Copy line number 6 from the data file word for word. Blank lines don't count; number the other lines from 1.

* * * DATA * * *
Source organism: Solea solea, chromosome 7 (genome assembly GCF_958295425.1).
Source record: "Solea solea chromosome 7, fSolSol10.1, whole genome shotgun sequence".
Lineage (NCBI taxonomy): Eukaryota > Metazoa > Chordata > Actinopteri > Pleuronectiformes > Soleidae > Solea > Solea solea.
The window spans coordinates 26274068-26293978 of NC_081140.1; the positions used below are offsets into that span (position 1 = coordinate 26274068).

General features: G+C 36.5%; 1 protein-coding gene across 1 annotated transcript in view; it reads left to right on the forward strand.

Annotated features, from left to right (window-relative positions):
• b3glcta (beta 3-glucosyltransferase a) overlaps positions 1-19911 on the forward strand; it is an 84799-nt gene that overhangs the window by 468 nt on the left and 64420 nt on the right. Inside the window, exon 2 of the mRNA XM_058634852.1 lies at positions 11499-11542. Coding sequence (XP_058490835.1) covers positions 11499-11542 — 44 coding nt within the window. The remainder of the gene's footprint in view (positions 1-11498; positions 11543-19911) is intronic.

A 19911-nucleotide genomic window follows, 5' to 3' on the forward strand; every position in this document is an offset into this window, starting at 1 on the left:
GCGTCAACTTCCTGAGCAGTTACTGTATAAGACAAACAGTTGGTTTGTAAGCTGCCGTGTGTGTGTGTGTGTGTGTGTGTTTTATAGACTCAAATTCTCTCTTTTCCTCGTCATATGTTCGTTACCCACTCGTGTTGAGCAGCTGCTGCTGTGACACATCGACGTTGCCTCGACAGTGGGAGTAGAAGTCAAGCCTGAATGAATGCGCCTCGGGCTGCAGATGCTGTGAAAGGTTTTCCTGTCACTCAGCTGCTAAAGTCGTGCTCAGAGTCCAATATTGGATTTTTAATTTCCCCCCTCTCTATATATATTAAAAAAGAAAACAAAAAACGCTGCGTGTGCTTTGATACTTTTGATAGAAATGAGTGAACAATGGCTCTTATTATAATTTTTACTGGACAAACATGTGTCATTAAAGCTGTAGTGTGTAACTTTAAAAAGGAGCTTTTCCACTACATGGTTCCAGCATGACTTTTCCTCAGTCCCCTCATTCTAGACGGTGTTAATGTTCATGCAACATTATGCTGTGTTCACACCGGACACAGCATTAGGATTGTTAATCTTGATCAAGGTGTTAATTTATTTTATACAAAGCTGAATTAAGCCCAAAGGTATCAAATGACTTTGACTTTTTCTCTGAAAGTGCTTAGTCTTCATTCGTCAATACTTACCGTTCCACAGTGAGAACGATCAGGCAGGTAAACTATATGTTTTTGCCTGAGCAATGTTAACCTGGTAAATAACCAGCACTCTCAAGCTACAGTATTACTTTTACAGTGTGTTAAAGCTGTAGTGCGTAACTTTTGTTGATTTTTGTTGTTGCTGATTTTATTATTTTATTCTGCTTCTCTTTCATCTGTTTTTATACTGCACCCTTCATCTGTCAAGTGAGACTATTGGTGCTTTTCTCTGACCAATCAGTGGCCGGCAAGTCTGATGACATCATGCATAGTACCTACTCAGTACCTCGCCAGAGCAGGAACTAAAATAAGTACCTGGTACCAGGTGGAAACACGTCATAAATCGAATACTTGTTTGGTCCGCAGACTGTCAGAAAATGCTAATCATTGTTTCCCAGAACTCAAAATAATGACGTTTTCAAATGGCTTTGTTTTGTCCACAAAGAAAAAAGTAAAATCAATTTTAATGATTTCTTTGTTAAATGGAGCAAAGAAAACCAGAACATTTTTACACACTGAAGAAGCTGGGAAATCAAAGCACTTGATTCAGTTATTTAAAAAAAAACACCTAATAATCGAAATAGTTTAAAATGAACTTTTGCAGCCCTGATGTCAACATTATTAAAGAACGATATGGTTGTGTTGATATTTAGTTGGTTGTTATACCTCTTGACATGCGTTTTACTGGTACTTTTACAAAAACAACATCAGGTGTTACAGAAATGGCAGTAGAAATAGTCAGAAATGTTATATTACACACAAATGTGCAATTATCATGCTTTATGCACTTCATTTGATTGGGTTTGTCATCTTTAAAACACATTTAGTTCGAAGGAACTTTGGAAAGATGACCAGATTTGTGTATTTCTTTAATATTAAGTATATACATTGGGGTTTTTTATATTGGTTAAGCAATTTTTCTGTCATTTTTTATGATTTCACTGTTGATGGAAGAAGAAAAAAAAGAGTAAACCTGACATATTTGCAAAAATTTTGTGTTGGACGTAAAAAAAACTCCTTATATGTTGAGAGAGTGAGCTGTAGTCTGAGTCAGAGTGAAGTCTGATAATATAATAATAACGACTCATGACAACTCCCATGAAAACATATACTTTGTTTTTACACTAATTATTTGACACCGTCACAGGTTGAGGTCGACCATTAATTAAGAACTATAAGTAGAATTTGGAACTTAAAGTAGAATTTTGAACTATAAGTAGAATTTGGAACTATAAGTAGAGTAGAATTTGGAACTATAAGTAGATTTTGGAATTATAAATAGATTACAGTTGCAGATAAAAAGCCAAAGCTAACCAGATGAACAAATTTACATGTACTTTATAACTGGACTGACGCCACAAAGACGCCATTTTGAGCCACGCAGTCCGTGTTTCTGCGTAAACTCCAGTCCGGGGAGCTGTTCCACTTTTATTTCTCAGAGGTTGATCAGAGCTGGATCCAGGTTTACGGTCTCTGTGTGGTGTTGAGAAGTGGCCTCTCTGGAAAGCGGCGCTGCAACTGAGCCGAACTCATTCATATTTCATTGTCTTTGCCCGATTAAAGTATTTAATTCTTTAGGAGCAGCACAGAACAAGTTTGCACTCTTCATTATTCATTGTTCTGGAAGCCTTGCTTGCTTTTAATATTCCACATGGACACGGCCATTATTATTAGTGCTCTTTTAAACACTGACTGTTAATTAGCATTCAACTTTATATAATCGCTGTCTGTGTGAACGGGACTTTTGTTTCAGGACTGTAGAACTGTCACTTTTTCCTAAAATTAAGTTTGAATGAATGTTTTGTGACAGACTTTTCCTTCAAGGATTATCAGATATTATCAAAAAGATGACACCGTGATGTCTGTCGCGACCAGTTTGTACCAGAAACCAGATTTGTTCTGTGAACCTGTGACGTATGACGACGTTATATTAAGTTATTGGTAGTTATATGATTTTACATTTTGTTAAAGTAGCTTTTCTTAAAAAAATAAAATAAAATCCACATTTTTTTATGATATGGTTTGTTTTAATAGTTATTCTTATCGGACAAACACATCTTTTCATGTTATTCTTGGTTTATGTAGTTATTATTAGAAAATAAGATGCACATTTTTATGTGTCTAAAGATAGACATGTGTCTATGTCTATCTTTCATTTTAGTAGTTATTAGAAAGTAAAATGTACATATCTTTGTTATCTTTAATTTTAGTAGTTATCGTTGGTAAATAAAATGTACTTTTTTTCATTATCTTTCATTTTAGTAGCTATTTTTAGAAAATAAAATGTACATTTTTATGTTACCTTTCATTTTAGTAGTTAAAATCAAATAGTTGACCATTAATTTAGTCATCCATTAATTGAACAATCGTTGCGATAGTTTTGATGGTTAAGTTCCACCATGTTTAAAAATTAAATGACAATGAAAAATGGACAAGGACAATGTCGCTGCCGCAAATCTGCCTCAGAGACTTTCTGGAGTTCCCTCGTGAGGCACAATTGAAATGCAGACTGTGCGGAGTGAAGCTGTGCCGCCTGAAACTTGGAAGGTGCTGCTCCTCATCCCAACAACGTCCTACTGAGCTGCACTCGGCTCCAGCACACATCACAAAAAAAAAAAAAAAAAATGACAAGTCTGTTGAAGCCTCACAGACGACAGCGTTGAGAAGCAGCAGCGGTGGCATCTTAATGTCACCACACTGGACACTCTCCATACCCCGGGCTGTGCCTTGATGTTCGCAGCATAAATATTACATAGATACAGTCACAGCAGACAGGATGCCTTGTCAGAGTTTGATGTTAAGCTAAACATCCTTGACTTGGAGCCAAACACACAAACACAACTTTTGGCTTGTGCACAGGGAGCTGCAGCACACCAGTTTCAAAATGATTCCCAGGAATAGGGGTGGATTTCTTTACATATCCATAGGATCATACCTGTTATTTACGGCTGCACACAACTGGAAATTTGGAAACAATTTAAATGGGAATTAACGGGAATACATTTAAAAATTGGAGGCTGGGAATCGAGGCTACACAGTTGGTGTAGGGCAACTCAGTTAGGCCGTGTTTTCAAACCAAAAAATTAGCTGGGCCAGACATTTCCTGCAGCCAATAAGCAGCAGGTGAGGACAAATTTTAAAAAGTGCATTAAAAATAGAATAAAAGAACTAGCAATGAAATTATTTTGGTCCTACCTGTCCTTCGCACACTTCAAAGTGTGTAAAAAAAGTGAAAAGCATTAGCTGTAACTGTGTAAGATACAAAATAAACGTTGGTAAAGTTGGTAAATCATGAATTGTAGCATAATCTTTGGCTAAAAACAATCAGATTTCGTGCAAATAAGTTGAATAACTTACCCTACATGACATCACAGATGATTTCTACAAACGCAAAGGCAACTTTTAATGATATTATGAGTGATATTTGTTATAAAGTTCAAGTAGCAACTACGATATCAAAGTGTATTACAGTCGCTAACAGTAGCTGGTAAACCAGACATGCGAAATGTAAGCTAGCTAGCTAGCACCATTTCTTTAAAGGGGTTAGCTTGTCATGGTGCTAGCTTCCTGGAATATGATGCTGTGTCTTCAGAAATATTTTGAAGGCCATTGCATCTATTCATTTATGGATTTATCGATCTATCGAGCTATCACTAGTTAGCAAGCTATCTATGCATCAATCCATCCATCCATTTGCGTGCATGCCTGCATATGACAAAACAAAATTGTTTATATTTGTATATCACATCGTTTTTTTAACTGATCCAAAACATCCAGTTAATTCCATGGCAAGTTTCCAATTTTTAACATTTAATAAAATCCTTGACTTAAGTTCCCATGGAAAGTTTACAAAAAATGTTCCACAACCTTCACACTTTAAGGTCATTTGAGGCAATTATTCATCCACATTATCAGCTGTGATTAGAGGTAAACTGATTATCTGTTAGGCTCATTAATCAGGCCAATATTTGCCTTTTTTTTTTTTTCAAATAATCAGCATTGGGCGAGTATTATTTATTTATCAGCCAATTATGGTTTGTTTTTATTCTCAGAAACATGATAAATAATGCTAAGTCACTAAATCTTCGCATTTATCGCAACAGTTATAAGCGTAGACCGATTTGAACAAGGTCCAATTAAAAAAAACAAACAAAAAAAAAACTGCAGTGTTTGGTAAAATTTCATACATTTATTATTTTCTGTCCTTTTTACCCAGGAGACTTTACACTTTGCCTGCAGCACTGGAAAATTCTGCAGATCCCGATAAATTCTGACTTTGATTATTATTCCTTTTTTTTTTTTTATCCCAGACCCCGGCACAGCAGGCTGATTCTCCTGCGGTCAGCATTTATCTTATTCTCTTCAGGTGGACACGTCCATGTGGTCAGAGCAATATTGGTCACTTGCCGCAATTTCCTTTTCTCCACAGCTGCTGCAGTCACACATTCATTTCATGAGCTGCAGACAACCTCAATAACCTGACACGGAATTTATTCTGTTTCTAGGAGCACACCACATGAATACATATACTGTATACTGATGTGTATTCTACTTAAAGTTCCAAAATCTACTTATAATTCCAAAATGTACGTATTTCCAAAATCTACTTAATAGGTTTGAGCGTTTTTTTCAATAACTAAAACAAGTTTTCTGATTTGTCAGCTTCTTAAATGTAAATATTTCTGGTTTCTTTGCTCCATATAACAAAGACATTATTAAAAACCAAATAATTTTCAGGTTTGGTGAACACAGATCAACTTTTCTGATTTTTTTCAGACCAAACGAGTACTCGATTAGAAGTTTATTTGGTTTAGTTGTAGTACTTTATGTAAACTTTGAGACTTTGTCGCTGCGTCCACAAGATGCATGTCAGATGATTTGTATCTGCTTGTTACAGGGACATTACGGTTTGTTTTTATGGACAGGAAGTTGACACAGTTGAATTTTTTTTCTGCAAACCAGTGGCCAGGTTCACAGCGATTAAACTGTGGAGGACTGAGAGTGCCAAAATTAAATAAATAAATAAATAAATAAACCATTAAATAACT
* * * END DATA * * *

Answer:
Annotated features, from left to right (window-relative positions):